Will you have enough in superannuation when you retire?

Is your nest egg going to be big enough?

Australian dollar notes in a nest, symbolising a nest egg.

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Superannuation is an extremely useful tool to help people save for retirement. More than half of Aussies are reportedly worried about not having enough money to retire.

The increased cost of living doesn't make it any easier for Aussies to save for retirement or to live within their retirement budget. But, that doesn't mean we can't reach our golden years in a really good financial place.

Superannuation is great for retirement savings because contributions and earnings are taxed at a cheaper tax rate than what a full-time worker would see if they invested in their own name.

Everyone's finances are different, with varying spending intentions. So, let's look at what the official guidance is for what's required to retire comfortably.

How much is needed to retire?

Based on the AFSA retirement standard, a retired couple aged between 65 and 84 currently needs a budget of $71,700 for a comfortable lifestyle and $46,600 for a modest lifestyle. A single retiree currently needs $51,000 per year for a comfortable lifestyle and $32,400 for a modest lifestyle.

The above budgets assume that the retirees own their home outright and are "relatively healthy". So, retirees still paying for a roof over their heads may need more cash flow.

In terms of a superannuation balance to fund those spending targets, the AFSA has suggested that for a comfortable retirement, a couple would need $690,000 and a single retiree would need $595,000.

For a 'modest' retirement, the AFSA suggests $100,000 for both a couple and a single retiree.

Those balances reflect an assumed investment earning rate of 6%. Receiving the age pension is why the same savings is required for both couples and singles. Those superannuation balances take into account receiving the age pension immediately and in the future, which is adjusted regularly by an increase in CPI or wage growth, whichever is higher.

However, there are a lot of people who don't have these superannuation balances needed for a comfortable retirement.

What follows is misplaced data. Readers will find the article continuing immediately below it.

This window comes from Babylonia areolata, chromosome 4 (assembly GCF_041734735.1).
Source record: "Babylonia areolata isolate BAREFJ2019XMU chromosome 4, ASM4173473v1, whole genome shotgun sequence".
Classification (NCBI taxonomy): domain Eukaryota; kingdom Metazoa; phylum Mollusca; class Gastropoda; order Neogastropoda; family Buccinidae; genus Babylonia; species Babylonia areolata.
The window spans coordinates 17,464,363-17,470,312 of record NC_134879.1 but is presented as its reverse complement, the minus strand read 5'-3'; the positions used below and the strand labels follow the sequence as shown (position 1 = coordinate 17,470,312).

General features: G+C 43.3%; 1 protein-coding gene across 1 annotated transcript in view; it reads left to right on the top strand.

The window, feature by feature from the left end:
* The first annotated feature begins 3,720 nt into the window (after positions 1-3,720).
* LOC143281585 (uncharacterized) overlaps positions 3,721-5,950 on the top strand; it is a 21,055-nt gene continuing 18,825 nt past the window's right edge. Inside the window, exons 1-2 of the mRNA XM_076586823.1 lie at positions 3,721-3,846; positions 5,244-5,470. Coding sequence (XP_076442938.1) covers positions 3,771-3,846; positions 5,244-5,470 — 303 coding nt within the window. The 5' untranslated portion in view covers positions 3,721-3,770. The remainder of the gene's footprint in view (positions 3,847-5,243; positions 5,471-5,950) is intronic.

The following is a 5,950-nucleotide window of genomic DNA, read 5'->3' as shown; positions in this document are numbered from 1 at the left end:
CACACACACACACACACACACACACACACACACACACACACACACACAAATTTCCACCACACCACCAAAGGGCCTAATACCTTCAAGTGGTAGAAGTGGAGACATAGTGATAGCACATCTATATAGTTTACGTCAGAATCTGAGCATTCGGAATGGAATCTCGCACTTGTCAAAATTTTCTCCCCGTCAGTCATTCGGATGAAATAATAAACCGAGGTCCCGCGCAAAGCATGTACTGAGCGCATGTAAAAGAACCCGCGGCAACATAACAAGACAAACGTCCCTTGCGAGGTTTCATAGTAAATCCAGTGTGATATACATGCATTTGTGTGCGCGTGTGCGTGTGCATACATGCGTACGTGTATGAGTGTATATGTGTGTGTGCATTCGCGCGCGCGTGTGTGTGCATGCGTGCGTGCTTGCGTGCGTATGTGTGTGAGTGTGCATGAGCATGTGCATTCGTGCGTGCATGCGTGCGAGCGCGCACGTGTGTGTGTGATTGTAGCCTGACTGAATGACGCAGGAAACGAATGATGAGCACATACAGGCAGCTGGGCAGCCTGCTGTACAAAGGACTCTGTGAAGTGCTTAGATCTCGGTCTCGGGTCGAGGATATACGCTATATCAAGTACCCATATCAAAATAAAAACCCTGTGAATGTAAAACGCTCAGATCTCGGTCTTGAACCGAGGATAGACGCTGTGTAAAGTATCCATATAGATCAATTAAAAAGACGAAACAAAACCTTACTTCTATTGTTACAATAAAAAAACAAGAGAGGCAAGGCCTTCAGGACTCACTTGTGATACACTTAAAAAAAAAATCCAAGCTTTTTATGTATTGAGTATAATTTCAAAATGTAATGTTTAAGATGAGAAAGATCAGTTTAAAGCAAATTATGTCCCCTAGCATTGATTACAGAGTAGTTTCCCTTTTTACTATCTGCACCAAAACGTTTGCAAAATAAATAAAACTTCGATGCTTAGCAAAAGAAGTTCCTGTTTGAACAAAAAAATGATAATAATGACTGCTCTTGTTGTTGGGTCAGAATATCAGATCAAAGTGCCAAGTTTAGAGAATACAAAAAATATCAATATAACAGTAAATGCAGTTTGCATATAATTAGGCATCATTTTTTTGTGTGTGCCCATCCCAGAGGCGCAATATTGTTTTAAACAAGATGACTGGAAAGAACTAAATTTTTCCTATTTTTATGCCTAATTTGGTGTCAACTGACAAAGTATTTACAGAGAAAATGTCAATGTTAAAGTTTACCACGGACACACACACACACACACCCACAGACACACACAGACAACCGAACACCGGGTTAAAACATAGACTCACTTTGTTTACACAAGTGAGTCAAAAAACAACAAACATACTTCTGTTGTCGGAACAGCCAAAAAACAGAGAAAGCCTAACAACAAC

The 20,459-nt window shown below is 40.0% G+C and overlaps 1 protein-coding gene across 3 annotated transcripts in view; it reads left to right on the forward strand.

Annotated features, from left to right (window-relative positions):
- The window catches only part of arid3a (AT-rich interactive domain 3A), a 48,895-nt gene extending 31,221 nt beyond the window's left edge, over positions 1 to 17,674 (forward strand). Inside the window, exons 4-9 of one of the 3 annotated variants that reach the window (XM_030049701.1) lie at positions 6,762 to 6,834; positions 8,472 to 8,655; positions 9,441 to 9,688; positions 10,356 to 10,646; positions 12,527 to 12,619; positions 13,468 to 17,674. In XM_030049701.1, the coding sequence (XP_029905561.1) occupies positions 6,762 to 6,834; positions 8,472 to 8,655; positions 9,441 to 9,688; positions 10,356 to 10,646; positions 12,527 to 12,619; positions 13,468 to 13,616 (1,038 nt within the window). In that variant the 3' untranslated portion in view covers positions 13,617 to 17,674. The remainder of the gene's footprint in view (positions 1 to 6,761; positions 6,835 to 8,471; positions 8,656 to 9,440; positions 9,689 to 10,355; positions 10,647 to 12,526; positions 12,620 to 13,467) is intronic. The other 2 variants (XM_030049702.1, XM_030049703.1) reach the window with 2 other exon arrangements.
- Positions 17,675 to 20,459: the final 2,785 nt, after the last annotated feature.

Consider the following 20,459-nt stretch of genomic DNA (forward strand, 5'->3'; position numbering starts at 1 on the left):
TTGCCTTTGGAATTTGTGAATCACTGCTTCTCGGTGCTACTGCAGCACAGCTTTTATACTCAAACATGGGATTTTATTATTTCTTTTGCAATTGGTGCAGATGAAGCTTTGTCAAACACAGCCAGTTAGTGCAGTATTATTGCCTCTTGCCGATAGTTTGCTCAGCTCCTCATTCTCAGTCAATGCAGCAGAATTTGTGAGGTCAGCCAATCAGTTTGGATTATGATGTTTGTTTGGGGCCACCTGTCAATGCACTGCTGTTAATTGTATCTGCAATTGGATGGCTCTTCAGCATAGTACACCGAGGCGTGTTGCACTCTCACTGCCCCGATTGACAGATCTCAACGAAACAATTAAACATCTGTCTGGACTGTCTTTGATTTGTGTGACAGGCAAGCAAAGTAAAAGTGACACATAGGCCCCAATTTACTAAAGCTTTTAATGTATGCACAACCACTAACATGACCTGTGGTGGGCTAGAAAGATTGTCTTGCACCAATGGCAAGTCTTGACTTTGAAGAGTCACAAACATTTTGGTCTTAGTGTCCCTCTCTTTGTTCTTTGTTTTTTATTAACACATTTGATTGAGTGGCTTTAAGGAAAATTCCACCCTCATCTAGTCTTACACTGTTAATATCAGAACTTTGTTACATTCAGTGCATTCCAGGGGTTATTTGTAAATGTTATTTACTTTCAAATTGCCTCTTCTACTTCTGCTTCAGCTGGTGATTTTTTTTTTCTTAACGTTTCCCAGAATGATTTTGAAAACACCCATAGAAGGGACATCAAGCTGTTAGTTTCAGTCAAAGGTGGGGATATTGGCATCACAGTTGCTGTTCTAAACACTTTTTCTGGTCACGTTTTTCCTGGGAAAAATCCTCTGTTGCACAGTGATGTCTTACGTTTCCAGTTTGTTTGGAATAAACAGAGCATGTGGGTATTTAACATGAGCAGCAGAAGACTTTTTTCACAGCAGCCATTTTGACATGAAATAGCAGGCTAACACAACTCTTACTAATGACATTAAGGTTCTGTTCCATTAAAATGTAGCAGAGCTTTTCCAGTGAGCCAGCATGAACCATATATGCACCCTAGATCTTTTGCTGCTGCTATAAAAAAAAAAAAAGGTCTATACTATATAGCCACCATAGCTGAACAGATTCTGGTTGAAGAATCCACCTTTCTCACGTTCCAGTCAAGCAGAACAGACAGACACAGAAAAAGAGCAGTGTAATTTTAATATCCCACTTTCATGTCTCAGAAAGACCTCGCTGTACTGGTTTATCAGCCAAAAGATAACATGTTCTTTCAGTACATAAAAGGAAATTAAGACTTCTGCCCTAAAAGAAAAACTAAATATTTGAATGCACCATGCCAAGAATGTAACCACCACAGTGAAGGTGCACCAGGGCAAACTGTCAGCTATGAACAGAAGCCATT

Of course, it's worth noting that households may have cash flow or assets beyond the pension of their superannuation. There could be assets outside of superannuation such as ASX shares or savings accounts/term deposits in their own name. Being able to downsize the home and unlock some equity could also boost the investable amount.  

A qualified financial planner may be able to help figure out the best moves retirees can make (or for people planning for retirement).

Helpful ways to boost retirement cash flow

One of the best things to consider could be part-time work to boost money coming in through the door, assuming it doesn't affect anything like someone receiving the pension. Receiving $5,000 a year for part-time work could be the same as having an extra $100,000 in superannuation.

Higher interest rates are helping retirees who have sizeable cash sums. Instead of earning almost nothing, cash is currently paying solid yields.

ASX dividend shares offering a good dividend yield could help reduce the superannuation balance required to generate a good amount of investment income. For example, a $300,000 balance produces $12,000 of passive income with a 4% yield and it makes $18,000 with a 6% yield.

Investing in ASX dividend shares is how I'm planning to build my retirement nest egg to ensure I'm getting enough income.

Motley Fool contributor Tristan Harrison has no position in any of the stocks mentioned. The Motley Fool Australia's parent company Motley Fool Holdings Inc. has no position in any of the stocks mentioned. The Motley Fool Australia has no position in any of the stocks mentioned. The Motley Fool has a disclosure policy. This article contains general investment advice only (under AFSL 400691). Authorised by Scott Phillips.

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